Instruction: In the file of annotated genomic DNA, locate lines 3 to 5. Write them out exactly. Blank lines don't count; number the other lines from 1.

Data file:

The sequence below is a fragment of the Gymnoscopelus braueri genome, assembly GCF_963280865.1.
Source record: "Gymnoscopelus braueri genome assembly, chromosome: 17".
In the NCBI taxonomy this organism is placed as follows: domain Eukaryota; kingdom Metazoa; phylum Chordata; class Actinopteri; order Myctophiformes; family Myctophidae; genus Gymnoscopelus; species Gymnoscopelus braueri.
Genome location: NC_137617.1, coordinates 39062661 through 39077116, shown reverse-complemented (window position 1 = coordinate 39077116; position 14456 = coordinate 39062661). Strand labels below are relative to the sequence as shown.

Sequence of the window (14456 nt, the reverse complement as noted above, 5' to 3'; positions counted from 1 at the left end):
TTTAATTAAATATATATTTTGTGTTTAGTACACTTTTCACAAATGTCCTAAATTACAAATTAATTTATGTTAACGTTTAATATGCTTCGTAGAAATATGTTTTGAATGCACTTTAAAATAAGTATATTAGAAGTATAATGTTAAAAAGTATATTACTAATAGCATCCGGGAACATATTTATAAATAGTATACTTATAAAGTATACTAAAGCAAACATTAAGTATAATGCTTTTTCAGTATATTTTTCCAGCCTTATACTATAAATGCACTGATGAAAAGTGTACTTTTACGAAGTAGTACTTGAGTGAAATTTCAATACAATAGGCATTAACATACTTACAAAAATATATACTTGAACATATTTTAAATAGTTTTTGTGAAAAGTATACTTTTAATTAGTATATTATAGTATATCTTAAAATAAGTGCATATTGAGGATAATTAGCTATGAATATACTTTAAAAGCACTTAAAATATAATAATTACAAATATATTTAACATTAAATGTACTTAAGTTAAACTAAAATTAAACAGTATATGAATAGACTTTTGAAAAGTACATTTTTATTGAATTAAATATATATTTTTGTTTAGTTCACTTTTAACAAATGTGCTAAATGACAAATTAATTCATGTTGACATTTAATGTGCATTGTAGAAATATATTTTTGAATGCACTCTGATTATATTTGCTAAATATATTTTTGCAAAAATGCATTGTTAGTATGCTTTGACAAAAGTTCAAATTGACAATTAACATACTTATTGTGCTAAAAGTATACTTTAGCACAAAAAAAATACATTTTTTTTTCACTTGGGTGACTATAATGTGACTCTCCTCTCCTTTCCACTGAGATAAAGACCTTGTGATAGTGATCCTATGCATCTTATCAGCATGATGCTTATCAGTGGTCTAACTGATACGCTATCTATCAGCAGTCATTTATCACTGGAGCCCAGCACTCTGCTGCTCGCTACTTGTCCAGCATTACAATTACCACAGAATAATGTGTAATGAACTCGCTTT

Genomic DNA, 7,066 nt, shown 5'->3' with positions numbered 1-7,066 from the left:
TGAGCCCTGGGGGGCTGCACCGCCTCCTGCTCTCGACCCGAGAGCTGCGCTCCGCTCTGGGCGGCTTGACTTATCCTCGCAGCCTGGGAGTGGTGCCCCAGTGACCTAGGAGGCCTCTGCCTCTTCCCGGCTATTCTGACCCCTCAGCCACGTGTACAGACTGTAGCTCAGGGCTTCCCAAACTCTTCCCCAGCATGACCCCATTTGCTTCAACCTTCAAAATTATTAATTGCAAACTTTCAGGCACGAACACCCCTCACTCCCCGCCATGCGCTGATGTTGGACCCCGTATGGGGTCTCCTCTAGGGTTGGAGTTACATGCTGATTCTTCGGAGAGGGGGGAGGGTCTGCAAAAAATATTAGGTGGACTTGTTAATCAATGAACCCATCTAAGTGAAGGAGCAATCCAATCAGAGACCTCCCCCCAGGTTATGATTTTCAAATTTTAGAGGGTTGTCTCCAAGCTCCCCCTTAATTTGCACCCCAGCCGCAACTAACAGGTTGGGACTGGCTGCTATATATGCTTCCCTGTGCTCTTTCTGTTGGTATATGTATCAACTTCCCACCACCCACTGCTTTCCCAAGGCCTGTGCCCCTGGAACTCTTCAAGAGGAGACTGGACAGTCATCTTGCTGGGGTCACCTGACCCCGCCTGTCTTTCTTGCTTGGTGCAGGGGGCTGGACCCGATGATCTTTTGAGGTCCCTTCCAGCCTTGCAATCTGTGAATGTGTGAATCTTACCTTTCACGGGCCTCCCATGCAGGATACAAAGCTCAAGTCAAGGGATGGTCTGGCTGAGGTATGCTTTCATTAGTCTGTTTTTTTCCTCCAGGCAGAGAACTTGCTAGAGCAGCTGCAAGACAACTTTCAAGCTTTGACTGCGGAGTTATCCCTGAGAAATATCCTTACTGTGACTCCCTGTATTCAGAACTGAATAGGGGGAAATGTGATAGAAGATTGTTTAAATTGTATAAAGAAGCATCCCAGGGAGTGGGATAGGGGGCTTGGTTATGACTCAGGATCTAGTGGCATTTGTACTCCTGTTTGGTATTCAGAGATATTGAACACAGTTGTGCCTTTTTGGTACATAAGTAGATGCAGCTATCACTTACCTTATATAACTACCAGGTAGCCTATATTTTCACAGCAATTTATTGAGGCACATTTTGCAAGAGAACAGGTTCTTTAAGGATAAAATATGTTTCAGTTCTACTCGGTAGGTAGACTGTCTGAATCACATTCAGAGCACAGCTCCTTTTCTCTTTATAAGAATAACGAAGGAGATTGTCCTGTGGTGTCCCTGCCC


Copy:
In the NCBI taxonomy this organism is placed as follows: domain Eukaryota; kingdom Metazoa; phylum Chordata; class Actinopteri; order Myctophiformes; family Myctophidae; genus Gymnoscopelus; species Gymnoscopelus braueri.
Genome location: NC_137617.1, coordinates 39062661 through 39077116, shown reverse-complemented (window position 1 = coordinate 39077116; position 14456 = coordinate 39062661). Strand labels below are relative to the sequence as shown.

Sequence of the window (14456 nt, the reverse complement as noted above, 5' to 3'; positions counted from 1 at the left end):